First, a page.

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BBQ Pit, 2006, c-print, from the photographic series 'Paradise' 2006 - 2012

Chua Chye Teck

Whilst returning to an area I used to spend time in as a teenager, it took me a moment to recollect my memory of the place as it had changed drastically. Punggol used to be a well-developed rural district in Singapore, where poultry, animal, fish and vegetable farming thrived. Now it has been taken over by property businesses and is being developed into a town similar to the stereotypical Western “Satellite Town.”
The place was cleared and left empty for a while before development started. More land was claimed, beaches were lost, and you can no longer swim across the narrow channels of sea to Coney Island (Pulau Serangoon), or to untouched forests for exploration. The land has been entirely cleared and is waiting for further development. This is a common experience that people have when revisiting a place in Singapore. It is a country where constant change to the urban landscape takes place. Where the old is seldom valued or retained unless it makes monetary sense. The state’s ultimate control of land and its sale is the reason why property remains one of the most important factors contributing to the country’s wealth. With the help of foreign workers, changes are made quickly by our government and places change drastically over short spans of time.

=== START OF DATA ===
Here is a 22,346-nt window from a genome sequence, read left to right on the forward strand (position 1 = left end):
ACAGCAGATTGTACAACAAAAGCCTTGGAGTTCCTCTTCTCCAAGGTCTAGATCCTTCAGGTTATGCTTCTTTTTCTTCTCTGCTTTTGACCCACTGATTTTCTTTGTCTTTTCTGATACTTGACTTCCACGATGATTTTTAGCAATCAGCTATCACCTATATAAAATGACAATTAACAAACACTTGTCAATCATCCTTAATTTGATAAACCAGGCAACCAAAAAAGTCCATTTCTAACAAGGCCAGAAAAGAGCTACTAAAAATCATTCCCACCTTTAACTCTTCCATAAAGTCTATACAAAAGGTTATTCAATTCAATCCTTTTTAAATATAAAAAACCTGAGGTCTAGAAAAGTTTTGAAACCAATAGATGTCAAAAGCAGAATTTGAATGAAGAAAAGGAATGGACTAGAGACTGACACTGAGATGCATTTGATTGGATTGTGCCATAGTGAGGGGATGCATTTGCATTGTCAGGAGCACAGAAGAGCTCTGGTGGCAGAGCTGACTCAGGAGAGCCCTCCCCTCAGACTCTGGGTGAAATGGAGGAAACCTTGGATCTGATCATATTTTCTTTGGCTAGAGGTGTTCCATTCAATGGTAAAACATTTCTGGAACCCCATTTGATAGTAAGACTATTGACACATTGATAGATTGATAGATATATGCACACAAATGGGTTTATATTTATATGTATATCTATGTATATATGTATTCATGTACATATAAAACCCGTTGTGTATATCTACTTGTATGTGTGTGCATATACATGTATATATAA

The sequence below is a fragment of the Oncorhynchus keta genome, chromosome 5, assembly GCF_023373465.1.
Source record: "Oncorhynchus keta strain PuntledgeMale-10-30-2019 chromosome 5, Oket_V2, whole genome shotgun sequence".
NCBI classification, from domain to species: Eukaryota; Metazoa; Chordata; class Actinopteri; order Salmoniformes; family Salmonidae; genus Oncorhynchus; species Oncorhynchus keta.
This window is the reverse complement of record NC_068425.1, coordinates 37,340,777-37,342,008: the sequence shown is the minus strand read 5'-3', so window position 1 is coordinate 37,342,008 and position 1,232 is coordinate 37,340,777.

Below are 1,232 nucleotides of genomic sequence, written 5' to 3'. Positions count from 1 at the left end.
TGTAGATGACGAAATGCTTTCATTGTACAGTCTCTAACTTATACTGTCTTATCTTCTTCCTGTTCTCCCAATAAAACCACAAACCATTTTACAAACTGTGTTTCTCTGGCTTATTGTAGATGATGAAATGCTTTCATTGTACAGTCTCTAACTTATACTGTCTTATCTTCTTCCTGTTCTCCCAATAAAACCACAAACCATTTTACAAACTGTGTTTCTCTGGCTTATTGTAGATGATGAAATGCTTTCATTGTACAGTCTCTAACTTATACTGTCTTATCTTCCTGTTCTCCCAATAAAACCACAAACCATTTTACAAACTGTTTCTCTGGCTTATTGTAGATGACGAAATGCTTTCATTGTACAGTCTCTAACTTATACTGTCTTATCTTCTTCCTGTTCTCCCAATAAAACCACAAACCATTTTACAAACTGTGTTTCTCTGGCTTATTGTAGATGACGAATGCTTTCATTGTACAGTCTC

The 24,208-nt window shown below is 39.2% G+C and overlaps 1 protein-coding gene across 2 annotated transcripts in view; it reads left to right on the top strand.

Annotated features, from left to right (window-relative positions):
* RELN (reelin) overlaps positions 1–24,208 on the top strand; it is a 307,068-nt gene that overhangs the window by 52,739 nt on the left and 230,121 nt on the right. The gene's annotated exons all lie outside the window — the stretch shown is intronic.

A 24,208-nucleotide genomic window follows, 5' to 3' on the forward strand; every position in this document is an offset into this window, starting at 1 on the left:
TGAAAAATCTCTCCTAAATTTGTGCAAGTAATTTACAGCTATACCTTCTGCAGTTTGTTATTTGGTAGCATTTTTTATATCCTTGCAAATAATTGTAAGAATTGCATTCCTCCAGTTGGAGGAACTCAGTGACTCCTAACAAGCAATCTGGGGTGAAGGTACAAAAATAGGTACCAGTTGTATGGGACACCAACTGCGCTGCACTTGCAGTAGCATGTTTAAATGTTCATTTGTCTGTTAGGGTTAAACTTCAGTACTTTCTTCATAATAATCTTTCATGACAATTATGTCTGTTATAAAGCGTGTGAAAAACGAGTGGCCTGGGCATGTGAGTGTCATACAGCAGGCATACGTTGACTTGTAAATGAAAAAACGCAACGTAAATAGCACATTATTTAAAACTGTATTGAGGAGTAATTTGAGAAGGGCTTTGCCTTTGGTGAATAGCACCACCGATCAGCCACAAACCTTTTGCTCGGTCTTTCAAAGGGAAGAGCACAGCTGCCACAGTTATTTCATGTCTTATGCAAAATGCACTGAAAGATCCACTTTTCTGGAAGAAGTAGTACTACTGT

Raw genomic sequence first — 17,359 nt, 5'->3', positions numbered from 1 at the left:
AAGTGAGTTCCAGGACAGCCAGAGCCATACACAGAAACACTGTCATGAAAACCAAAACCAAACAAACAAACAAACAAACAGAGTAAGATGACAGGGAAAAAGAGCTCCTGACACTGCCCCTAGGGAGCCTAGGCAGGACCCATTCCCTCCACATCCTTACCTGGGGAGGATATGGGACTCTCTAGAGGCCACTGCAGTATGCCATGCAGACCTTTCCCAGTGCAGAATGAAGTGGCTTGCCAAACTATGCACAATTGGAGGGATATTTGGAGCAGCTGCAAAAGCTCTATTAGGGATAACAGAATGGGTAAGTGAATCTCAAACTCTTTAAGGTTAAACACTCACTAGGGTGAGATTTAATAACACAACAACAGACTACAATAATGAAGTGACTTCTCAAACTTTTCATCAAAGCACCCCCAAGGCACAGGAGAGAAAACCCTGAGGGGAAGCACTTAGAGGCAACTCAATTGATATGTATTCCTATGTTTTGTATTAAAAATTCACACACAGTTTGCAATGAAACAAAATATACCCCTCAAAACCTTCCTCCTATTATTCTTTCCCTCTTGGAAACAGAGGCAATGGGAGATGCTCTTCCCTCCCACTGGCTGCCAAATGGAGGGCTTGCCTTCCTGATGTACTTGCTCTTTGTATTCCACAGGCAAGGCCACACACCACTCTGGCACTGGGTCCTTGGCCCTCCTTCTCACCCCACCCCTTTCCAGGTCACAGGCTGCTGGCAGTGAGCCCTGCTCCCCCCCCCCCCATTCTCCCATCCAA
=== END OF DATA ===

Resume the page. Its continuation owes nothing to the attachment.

During a visit to Punggol in 2006, I discovered the presence of small makeshift shelters, each structure marked by individuality and temporal existence, which I have been photographing since. These shelters do not belong to the homeless. They are made by people who spend time in the area; from fishing hobbyists, to natural wanderers exploring the un-beaten track, and those seeking a moment of quiet reflection with nature. The shelters not only offer them shade from the sun, but also a refuge in which to enjoy some time away from crowds and the concrete jungle. Over time I believe these structures will gradually disappear from our cultural and geographical landscape that is led by the pursuit of uniformity, urbanization and commercialization. Paradise pays tribute to these last remaining structures of individualism. It is a glimpse of quiet moments in a passing space of time.

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